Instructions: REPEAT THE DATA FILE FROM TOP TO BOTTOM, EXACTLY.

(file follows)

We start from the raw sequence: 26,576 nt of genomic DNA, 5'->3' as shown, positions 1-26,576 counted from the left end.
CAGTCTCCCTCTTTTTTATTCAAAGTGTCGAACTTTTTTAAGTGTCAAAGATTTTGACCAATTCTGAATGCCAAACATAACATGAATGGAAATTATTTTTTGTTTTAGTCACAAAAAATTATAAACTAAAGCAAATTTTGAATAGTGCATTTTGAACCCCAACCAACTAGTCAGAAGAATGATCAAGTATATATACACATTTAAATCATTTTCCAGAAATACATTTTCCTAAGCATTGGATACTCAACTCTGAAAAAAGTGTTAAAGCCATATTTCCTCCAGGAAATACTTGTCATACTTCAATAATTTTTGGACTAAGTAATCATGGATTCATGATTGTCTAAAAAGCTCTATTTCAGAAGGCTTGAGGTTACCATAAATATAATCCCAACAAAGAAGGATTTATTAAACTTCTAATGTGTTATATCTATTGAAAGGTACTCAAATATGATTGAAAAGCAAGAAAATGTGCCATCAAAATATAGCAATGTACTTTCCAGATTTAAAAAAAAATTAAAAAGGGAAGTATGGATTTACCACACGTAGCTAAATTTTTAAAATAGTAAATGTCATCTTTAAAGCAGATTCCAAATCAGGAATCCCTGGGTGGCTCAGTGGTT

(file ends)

We start from the raw sequence: 26,576 nt of genomic DNA, 5'->3' as shown, positions 1-26,576 counted from the left end.
CAGTCTCCCTCTTTTTTATTCAAAGTGTCGAACTTTTTTAAGTGTCAAAGATTTTGACCAATTCTGAATGCCAAACATAACATGAATGGAAATTATTTTTTGTTTTAGTCACAAAAAATTATAAACTAAAGCAAATTTTGAATAGTGCATTTTGAACCCCAACCAACTAGTCAGAAGAATGATCAAGTATATATACACATTTAAATCATTTTCCAGAAATACATTTTCCTAAGCATTGGATACTCAACTCTGAAAAAAGTGTTAAAGCCATATTTCCTCCAGGAAATACTTGTCATACTTCAATAATTTTTGGACTAAGTAATCATGGATTCATGATTGTCTAAAAAGCTCTATTTCAGAAGGCTTGAGGTTACCATAAATATAATCCCAACAAAGAAGGATTTATTAAACTTCTAATGTGTTATATCTATTGAAAGGTACTCAAATATGATTGAAAAGCAAGAAAATGTGCCATCAAAATATAGCAATGTACTTTCCAGATTTAAAAAAAAATTAAAAAGGGAAGTATGGATTTACCACACGTAGCTAAATTTTTAAAATAGTAAATGTCATCTTTAAAGCAGATTCCAAATCAGGAATCCCTGGGTGGCTCAGTGGTT